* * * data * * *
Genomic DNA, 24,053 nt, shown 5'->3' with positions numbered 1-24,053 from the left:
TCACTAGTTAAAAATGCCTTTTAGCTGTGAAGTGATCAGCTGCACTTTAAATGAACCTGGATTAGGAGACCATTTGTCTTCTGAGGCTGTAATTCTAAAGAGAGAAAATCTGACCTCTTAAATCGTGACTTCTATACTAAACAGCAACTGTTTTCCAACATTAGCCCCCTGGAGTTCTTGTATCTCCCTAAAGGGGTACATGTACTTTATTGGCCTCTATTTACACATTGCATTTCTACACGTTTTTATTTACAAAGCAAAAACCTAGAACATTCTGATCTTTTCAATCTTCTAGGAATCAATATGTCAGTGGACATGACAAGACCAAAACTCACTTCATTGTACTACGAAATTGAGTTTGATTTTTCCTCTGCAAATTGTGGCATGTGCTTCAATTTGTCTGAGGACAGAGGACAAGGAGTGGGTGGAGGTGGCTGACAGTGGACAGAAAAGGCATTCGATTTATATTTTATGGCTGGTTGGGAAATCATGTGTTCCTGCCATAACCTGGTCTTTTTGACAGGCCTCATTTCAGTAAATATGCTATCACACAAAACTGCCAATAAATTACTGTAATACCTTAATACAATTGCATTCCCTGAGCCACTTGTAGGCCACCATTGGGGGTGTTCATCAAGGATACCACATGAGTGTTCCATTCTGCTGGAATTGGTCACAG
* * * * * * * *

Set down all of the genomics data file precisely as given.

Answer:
Genomic DNA, 24,053 nt, shown 5'->3' with positions numbered 1-24,053 from the left:
TCACTAGTTAAAAATGCCTTTTAGCTGTGAAGTGATCAGCTGCACTTTAAATGAACCTGGATTAGGAGACCATTTGTCTTCTGAGGCTGTAATTCTAAAGAGAGAAAATCTGACCTCTTAAATCGTGACTTCTATACTAAACAGCAACTGTTTTCCAACATTAGCCCCCTGGAGTTCTTGTATCTCCCTAAAGGGGTACATGTACTTTATTGGCCTCTATTTACACATTGCATTTCTACACGTTTTTATTTACAAAGCAAAAACCTAGAACATTCTGATCTTTTCAATCTTCTAGGAATCAATATGTCAGTGGACATGACAAGACCAAAACTCACTTCATTGTACTACGAAATTGAGTTTGATTTTTCCTCTGCAAATTGTGGCATGTGCTTCAATTTGTCTGAGGACAGAGGACAAGGAGTGGGTGGAGGTGGCTGACAGTGGACAGAAAAGGCATTCGATTTATATTTTATGGCTGGTTGGGAAATCATGTGTTCCTGCCATAACCTGGTCTTTTTGACAGGCCTCATTTCAGTAAATATGCTATCACACAAAACTGCCAATAAATTACTGTAATACCTTAATACAATTGCATTCCCTGAGCCACTTGTAGGCCACCATTGGGGGTGTTCATCAAGGATACCACATGAGTGTTCCATTCTGCTGGAATTGGTCACAG